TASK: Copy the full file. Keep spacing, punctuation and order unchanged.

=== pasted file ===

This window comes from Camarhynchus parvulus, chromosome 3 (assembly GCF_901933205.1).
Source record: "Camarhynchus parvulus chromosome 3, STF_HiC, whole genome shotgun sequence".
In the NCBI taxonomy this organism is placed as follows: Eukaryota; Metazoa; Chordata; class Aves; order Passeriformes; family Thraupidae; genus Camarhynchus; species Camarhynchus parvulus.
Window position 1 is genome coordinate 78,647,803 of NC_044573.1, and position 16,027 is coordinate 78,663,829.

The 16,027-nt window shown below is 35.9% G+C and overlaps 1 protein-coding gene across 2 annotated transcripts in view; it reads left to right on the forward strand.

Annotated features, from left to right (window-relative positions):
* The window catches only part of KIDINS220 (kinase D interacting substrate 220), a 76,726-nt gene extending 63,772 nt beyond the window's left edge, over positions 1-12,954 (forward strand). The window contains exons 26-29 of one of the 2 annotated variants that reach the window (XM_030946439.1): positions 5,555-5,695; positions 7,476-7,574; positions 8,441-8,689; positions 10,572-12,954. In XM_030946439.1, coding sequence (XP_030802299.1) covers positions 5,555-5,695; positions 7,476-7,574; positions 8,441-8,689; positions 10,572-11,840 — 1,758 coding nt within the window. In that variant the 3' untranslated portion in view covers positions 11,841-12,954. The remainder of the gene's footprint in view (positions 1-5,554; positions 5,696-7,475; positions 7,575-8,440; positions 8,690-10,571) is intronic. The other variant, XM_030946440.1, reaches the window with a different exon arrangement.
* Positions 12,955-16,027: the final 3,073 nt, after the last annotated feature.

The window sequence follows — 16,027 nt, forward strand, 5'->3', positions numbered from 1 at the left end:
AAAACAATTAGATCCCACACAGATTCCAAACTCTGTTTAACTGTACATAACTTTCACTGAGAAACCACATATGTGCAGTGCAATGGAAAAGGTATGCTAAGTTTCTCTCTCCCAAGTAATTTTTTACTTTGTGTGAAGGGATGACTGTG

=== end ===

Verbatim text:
This window comes from Camarhynchus parvulus, chromosome 3 (assembly GCF_901933205.1).
Source record: "Camarhynchus parvulus chromosome 3, STF_HiC, whole genome shotgun sequence".
In the NCBI taxonomy this organism is placed as follows: Eukaryota; Metazoa; Chordata; class Aves; order Passeriformes; family Thraupidae; genus Camarhynchus; species Camarhynchus parvulus.
Window position 1 is genome coordinate 78,647,803 of NC_044573.1, and position 16,027 is coordinate 78,663,829.

The 16,027-nt window shown below is 35.9% G+C and overlaps 1 protein-coding gene across 2 annotated transcripts in view; it reads left to right on the forward strand.

Annotated features, from left to right (window-relative positions):
* The window catches only part of KIDINS220 (kinase D interacting substrate 220), a 76,726-nt gene extending 63,772 nt beyond the window's left edge, over positions 1-12,954 (forward strand). The window contains exons 26-29 of one of the 2 annotated variants that reach the window (XM_030946439.1): positions 5,555-5,695; positions 7,476-7,574; positions 8,441-8,689; positions 10,572-12,954. In XM_030946439.1, coding sequence (XP_030802299.1) covers positions 5,555-5,695; positions 7,476-7,574; positions 8,441-8,689; positions 10,572-11,840 — 1,758 coding nt within the window. In that variant the 3' untranslated portion in view covers positions 11,841-12,954. The remainder of the gene's footprint in view (positions 1-5,554; positions 5,696-7,475; positions 7,575-8,440; positions 8,690-10,571) is intronic. The other variant, XM_030946440.1, reaches the window with a different exon arrangement.
* Positions 12,955-16,027: the final 3,073 nt, after the last annotated feature.

The window sequence follows — 16,027 nt, forward strand, 5'->3', positions numbered from 1 at the left end:
AAAACAATTAGATCCCACACAGATTCCAAACTCTGTTTAACTGTACATAACTTTCACTGAGAAACCACATATGTGCAGTGCAATGGAAAAGGTATGCTAAGTTTCTCTCTCCCAAGTAATTTTTTACTTTGTGTGAAGGGATGACTGTG